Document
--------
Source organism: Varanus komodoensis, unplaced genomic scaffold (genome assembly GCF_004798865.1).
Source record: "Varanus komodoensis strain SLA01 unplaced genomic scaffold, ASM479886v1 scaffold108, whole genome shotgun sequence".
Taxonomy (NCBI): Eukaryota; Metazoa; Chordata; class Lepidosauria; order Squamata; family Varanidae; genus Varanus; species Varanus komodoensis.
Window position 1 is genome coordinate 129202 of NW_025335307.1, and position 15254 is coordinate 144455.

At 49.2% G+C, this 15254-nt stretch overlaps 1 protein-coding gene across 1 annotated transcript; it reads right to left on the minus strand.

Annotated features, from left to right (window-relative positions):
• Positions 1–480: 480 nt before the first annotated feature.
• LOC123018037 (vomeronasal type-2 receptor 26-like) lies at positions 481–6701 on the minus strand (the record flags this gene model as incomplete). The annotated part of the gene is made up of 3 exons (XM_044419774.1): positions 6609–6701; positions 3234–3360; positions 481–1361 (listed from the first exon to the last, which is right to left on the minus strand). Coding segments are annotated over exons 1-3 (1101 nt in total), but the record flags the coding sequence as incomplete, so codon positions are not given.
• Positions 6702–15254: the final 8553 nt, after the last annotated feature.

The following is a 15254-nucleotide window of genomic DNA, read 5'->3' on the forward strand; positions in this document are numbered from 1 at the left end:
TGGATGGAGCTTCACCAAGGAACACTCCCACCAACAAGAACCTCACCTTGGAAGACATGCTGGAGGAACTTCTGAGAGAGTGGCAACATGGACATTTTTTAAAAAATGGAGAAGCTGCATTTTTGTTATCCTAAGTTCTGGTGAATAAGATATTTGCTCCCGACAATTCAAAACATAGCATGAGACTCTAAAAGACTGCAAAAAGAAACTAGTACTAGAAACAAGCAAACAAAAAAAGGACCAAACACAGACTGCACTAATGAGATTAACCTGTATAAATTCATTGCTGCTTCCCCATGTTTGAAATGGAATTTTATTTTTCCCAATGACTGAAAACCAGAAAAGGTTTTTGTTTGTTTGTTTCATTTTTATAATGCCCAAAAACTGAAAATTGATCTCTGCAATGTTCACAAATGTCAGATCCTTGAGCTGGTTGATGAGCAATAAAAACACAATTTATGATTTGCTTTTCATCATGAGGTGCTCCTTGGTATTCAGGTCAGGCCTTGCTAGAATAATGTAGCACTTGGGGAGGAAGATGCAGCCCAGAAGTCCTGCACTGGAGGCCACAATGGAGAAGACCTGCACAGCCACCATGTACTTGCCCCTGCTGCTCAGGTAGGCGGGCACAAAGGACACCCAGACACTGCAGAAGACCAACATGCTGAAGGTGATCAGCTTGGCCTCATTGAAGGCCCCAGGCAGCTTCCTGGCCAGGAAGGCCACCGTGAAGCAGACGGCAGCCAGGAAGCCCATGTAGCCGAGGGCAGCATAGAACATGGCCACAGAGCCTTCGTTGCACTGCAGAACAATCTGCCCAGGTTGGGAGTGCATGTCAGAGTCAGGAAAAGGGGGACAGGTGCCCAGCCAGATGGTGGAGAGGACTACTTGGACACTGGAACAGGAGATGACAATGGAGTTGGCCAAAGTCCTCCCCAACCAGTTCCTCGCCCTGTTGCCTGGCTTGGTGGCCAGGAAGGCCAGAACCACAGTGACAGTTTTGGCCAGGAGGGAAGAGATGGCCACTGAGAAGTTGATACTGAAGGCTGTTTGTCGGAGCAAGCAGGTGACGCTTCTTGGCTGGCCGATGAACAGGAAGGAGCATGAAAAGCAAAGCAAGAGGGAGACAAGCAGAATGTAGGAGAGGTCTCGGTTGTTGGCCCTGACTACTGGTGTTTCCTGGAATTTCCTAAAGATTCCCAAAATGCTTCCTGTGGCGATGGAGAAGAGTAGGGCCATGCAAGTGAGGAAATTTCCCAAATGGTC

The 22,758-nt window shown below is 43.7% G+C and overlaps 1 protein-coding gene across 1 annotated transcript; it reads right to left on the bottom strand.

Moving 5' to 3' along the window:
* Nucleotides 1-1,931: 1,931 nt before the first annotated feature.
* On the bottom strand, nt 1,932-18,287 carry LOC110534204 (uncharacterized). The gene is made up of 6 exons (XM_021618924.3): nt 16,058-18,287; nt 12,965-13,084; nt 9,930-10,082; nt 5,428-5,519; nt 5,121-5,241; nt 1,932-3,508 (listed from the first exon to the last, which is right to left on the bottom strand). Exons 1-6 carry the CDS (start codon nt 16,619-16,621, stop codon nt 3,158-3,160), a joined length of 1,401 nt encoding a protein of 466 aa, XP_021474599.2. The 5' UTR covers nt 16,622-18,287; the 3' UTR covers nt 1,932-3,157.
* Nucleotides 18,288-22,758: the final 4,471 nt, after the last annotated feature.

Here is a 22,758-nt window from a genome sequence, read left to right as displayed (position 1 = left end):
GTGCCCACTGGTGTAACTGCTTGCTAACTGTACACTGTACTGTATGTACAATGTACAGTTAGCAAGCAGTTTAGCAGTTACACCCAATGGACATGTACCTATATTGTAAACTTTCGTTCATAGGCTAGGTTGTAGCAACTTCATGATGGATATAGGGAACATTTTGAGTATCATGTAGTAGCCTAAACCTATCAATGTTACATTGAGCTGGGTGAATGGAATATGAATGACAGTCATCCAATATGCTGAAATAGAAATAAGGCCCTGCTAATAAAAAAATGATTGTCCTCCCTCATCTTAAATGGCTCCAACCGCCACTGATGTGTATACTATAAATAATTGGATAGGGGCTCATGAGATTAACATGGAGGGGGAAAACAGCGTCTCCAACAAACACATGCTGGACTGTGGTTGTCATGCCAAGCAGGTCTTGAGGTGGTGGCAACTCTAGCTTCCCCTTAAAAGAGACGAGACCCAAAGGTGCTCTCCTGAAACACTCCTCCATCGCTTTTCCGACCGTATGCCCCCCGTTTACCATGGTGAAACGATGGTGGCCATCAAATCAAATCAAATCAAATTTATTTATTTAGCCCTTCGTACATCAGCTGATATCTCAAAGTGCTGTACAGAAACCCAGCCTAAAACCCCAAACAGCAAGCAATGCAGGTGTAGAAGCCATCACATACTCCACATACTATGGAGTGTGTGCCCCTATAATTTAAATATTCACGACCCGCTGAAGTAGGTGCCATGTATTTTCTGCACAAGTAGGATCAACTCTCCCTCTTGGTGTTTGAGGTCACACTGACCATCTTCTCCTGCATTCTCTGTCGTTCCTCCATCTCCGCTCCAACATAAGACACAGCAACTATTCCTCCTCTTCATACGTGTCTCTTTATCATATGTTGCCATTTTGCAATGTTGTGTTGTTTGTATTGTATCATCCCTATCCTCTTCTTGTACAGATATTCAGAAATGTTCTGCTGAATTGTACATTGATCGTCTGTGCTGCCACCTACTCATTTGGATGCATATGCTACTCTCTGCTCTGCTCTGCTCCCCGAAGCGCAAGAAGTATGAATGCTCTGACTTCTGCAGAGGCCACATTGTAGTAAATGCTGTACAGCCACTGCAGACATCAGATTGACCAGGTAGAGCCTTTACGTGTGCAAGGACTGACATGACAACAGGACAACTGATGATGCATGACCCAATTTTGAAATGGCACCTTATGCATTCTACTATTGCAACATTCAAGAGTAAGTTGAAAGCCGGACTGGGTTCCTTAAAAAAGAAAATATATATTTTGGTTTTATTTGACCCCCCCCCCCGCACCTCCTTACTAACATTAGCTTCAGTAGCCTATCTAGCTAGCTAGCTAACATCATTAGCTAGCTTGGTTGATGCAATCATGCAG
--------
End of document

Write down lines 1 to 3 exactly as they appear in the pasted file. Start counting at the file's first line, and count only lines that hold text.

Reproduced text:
Source organism: Varanus komodoensis, unplaced genomic scaffold (genome assembly GCF_004798865.1).
Source record: "Varanus komodoensis strain SLA01 unplaced genomic scaffold, ASM479886v1 scaffold108, whole genome shotgun sequence".
Taxonomy (NCBI): Eukaryota; Metazoa; Chordata; class Lepidosauria; order Squamata; family Varanidae; genus Varanus; species Varanus komodoensis.